They found no evidence that work had recently been done on the rock. In fact, much of the rock’s surface was extensively eroded.
When they saw the many indentations in the rock, the archaeologists wondered about more than when the work had been done. They also began thinking about what the cave had been used for and how long people had been going there. With these questions in mind, they decided to dig a test pit directly in front of the python stone.
At the bottom of the pit, they found many stones that had been used to make the indentations. Together with these tools, some of which were more than 70,000 years old, they found a piece of the wall that had fallen off during the work.
The spearheads were
and were brought
from hundreds of
kilometers away. Photo: Sheila Coulson
In the course of their excavation, they found more than 13,000 artifacts. All of the objects were spearheads and articles that could be connected with ritual use, as well as tools used in carving the stone. They found nothing else.
As if that were not enough, the stones that the spearheads were made from are not from the Tsodilo region but must have been brought from hundreds of kilometers away.
The spearheads are better crafted and more colourful than other spearheads from the same time and area. Surprisingly enough, it was only the red spearheads that had been burned.
“Stone age people took these colourful spearheads, brought them to the cave, and finished carving them there. Only the red spearheads were burned. It was a ritual destruction of artifacts. There was no sign of normal habitation. No ordinary tools were found at the site. Our find means that humans were more organised and had the capacity for abstract thinking at a much earlier point in history than we have previously assumed. All of the indications suggest that Tsodilo has been known to mankind for almost 100,000 years as a very special place in the pre-historic landscape.” says Sheila Coulson.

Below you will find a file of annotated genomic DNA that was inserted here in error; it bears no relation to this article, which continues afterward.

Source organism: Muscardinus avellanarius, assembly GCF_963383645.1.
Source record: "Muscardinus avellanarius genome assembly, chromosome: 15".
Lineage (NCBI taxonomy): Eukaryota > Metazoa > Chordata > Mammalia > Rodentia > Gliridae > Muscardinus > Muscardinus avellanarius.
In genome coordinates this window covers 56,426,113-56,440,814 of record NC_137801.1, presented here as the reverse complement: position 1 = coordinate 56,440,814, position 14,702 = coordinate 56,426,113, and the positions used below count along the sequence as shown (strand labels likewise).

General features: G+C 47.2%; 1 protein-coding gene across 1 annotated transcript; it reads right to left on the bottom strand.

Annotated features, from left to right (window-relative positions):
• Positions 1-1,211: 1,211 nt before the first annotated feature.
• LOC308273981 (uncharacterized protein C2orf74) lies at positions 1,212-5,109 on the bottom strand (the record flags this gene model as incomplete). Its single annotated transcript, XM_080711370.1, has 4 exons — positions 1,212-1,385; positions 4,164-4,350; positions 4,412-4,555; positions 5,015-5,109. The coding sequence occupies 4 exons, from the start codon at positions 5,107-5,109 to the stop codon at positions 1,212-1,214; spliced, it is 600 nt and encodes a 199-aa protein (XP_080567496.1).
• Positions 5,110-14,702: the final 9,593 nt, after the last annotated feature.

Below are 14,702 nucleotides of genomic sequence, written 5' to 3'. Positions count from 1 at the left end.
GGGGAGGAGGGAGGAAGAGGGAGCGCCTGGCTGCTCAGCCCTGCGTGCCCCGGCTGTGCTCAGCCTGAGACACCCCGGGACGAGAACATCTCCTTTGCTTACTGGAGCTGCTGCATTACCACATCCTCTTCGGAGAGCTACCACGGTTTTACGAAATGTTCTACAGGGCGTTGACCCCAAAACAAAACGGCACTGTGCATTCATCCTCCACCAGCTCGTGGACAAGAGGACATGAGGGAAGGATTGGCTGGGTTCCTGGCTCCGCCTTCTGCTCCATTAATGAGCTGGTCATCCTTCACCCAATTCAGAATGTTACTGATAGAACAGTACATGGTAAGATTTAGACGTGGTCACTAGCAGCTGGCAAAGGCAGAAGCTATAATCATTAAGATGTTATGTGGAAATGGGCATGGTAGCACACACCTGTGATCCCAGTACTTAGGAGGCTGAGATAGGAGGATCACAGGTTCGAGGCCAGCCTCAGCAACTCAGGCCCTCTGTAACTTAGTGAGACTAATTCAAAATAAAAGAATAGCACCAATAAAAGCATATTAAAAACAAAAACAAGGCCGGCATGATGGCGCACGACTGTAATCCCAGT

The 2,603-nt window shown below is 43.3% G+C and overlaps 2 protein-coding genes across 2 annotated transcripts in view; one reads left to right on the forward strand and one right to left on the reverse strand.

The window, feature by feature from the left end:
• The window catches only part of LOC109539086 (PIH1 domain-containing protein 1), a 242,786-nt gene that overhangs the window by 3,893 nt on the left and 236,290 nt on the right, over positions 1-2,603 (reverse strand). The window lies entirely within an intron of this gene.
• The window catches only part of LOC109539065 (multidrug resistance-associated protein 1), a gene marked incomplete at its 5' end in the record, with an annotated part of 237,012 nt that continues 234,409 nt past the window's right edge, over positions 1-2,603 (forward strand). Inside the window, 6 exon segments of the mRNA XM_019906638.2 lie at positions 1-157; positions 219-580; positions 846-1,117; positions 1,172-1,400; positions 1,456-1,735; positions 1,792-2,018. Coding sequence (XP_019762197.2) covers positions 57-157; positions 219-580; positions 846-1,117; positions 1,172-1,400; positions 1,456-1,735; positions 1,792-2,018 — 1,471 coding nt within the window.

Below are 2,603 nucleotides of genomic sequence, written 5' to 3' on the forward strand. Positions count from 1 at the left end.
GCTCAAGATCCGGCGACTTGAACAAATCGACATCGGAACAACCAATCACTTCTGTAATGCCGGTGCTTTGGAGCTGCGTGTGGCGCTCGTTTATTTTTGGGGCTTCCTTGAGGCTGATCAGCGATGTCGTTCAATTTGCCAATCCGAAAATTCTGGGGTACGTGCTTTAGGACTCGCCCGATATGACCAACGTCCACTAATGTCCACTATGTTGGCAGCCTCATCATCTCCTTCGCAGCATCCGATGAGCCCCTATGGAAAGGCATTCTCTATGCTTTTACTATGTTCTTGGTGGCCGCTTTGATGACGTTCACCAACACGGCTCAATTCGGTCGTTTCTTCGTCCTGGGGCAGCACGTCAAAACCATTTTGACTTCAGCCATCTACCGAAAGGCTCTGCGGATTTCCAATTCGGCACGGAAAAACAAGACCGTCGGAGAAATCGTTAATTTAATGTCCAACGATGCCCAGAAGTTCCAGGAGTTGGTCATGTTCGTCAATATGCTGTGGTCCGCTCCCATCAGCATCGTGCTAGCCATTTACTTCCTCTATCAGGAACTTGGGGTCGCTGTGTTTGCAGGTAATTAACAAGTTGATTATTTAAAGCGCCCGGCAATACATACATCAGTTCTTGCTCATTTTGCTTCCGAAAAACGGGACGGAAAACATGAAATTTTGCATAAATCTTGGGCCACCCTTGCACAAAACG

The Shaman ’s chamber
Sheila Coulson also noticed a secret chamber behind the python stone. Some areas of the entrance to this small chamber were worn smooth, indicating that many people had passed through it over the years.
“The shaman, who is still a very important person in San culture, could have kept himself hidden in that secret chamber. He would have had a good view of the inside of the cave while remaining hidden himself. When he spoke from his hiding place, it could have seemed as if the voice came from the snake itself. The shaman would have been able to control everything. It was perfect.” The shaman could also have “disappeared” from the chamber by crawling out onto the hillside through a small shaft.
While large cave and wall paintings are numerous throughout the Tsodilo Hills, there are only two small paintings in this cave: an elephant and a giraffe. These images were rendered, surprisingly, exactly where water runs down the wall.
Sheila Coulson thinks that an explanation for this might come from San mythology.
In one San story, the python falls into a body of water and cannot get out by itself. The python is pulled from the water by a giraffe. The elephant, with its long trunk, is often used as a metaphor for the python.